“We are getting a little old, it’s true” my friend Saleem told me, plucking at the white hairs in his beard. At a barbecue, I saw a young NATO officer I’d thought of as chipper and optimistic the year before; her face was now drawn, and a bitter laugh punctuated her knowing anecdotes.

My friend Ruhollah, who once worked for me as a fixer, was in better shape: after falling on hard times, he’d landed a gig ferrying college girls to Kabul University and back. I laughed when he told me — he’d always been a Casanova in a four-by-four, cruising by the university in his shitbox van trying to pick up girls as they got out of classes. Now he was doing it for a living.

Then he recounted what had happened to him the Saturday after I’d arrived. That day, four bombers attacked a police station in the center of the city, killing nine people as well as themselves. While I was eating fried chicken just outside the downtown core, news of the bombing barely interrupting my meal, Ruhollah was on his way through the city to get the girls.

“When I at last arrived to pick them up, by then the road to Forushgah was blocked,” he said. “So the girls begged me to take them by the way of Bagh-e Bala. I said, ‘Girls, don’t worry, if I die you will die. If I don’t die, you won’t die. It’s in God’s hands.’

“They said, ‘No, please, we love life too much.’ They teased me and said that if they were going to die, they wanted to have ice cream first in Forushgah. I told them that I would take them, but only if they bought me ice cream, too. So we went. It was a nice day, brother.”

Share
Single Page
undefined

More from Matthieu Aikins:

From the September 2015 issue

Gangs of Karachi

Meet the mobsters who run the show in one of the world’s deadliest cities

Postcard April 7, 2014, 5:37 pm

The Ghost Polls of Afghanistan

Election Day in Afghanistan’s hinterlands

Conversation March 20, 2014, 1:18 pm

The Prisoner: A Conversation with Omar Shahid Hamid

Omar Shahid Hamid on novelizing Karachi’s cops and gangsters

Get access to 169 years of
Harper’s for only $23.99

United States Canada

CATEGORIES

THE CURRENT ISSUE

March 2020

Out of Africa

= Subscribers only.
Sign in here.
Subscribe here.

Waiting for the End of the World

= Subscribers only.
Sign in here.
Subscribe here.

In Harm’s Way

= Subscribers only.
Sign in here.
Subscribe here.

The Fifth Step

= Subscribers only.
Sign in here.
Subscribe here.

A View to a Krill

= Subscribers only.
Sign in here.
Subscribe here.

The Old Normal

= Subscribers only.
Sign in here.
Subscribe here.

view Table Content

FEATURED ON HARPERS.ORG

Article
The Old Normal·

= Subscribers only.
Sign in here.
Subscribe here.

Addressing the graduating cadets at West Point in May 1942, General George C. Marshall, then the Army chief of staff, reduced the nation’s purpose in the global war it had recently joined to a single emphatic sentence. “We are determined,” he remarked, “that before the sun sets on this terrible struggle, our flag will be recognized throughout the world as a symbol of freedom on the one hand and of overwhelming force on the other.”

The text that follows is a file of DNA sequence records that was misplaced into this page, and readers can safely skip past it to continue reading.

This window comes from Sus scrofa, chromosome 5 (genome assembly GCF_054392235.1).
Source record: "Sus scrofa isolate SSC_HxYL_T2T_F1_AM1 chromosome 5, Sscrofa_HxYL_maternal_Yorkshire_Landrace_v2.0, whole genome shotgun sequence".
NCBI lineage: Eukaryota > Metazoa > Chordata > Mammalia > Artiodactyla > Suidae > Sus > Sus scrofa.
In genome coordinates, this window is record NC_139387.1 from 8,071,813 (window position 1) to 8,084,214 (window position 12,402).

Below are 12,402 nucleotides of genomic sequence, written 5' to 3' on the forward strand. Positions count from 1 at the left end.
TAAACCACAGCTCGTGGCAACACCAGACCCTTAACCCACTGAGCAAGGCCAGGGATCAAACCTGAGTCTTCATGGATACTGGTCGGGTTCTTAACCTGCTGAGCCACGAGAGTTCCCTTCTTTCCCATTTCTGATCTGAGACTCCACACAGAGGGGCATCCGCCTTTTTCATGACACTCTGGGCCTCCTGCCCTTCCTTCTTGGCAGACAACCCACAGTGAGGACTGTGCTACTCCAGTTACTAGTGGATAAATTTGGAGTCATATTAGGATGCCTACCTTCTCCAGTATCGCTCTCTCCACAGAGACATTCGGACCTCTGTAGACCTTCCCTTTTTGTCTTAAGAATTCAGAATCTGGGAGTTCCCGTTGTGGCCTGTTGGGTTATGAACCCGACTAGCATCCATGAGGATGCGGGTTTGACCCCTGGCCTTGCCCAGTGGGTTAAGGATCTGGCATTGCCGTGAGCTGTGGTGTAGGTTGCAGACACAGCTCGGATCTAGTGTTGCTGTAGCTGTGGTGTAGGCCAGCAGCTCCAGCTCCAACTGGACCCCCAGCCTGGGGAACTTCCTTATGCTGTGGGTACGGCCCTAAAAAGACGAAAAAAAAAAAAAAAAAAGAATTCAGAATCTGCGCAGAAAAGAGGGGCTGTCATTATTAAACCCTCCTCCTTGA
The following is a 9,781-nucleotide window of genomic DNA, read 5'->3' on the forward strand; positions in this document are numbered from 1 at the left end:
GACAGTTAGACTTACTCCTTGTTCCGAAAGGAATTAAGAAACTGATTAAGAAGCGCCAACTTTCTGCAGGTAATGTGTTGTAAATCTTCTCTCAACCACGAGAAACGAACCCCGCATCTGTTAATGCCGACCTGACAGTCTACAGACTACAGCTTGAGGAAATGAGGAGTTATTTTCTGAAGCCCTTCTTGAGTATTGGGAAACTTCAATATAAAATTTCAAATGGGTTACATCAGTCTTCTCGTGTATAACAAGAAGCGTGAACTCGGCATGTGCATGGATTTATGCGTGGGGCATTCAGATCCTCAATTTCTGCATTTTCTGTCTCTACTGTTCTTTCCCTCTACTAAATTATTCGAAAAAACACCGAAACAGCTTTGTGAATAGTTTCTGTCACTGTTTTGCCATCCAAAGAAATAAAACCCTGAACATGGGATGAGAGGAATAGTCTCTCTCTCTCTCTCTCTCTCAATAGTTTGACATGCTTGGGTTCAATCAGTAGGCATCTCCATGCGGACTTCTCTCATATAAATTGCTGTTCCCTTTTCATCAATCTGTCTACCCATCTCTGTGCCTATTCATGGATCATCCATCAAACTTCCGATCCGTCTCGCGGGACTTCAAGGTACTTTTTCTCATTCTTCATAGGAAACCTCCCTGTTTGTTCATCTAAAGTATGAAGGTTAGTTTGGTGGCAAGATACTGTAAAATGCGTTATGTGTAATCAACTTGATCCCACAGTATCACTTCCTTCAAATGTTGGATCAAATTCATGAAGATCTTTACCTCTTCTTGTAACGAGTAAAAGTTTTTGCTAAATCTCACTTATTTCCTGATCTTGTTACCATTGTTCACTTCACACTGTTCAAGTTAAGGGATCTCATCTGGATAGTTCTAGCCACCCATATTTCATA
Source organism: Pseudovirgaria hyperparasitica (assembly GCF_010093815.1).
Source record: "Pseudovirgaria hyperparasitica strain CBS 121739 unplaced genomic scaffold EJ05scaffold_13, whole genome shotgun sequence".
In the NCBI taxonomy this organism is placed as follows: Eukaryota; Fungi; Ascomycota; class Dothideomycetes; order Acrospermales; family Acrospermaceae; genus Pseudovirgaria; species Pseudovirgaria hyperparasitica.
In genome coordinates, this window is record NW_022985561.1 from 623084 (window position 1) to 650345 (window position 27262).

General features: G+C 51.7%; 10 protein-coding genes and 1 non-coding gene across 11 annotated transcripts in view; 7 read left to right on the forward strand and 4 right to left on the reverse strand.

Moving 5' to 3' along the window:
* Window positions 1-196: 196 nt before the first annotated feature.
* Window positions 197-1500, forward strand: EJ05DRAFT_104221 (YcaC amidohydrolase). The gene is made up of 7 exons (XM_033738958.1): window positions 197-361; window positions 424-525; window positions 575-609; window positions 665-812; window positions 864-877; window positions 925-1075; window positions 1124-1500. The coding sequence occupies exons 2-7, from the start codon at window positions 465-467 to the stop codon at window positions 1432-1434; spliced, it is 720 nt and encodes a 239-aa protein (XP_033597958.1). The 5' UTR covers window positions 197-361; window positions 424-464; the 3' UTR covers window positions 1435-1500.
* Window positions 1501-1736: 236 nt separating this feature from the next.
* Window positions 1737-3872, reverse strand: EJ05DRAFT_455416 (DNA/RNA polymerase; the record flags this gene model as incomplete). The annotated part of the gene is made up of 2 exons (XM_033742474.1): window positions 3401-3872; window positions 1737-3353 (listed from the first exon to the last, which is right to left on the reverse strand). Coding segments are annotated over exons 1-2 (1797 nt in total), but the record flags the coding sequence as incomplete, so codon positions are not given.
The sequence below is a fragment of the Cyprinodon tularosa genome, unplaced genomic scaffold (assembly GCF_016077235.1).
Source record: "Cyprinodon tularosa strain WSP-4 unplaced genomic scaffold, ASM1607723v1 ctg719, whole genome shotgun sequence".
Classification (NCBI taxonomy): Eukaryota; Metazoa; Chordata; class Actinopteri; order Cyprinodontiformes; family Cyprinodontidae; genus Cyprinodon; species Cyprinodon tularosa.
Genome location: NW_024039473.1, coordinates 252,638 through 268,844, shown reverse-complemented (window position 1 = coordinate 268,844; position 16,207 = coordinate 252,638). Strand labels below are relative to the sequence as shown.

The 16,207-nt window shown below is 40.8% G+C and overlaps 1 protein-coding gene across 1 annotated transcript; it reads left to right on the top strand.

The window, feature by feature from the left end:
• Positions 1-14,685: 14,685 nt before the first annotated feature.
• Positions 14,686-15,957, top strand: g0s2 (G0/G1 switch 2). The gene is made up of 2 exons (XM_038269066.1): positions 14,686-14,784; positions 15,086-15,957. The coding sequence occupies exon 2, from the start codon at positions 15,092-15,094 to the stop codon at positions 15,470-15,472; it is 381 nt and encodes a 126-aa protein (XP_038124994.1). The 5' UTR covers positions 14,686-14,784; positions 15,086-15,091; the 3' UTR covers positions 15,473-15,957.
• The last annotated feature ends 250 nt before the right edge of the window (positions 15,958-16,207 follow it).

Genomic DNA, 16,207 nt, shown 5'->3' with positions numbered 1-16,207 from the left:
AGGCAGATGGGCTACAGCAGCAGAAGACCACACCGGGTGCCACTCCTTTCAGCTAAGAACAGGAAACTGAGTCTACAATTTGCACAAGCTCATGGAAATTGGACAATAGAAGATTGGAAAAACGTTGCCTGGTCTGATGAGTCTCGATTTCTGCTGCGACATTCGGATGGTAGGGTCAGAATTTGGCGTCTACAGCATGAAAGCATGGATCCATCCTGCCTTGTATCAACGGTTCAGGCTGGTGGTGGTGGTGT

At the time Marshall spoke, mere months after the Japanese attack on Pearl Harbor, U.S. forces had sustained a string of painful setbacks and had yet to win a major battle. Eventual victory over Japan and Germany seemed anything but assured. Yet Marshall was already looking beyond the immediate challenges to define what that victory, when ultimately— and, in his view, inevitably—achieved, was going to signify.

This second world war of the twentieth century, Marshall understood, was going to be immense and immensely destructive. But if vast in scope, it would be limited in duration. The sun would set; the war would end. Today no such expectation exists. Marshall’s successors have come to view armed conflict as an open-ended proposition. The alarming turn in U.S.–Iranian relations is another reminder that war has become normal for the United States.

Article
Waiting for the End of the World·

= Subscribers only.
Sign in here.
Subscribe here.

1.

A man is to carry himself in the presence of all opposition, as if every thing were titular and ephemeral but he.

I rose long before dawn, too thrilled to sleep, and set off to find my tribe. North from Greenville in the dark, past towns with names like Sans Souci and Travelers Rest, over the border into North Carolina, through land so choked by kudzu that the overgrown trees in the dark looked like great creatures petrified in mid-flight. The weirdness of this scene would, by the end of the weekend, show itself to be appropriate: my trip would be all about romanticism, and romanticism is a human collision with place that results, as Baudelaire put it, “neither in choice of subject nor exact truth, but in a way of feeling.” My rental car’s engine whined as it climbed the mountains. Day was just breaking when I nosed down a hill to Orchard Lake Campground, where tents were still being erected in the dimness.

Article
The Fifth Step·

= Subscribers only.
Sign in here.
Subscribe here.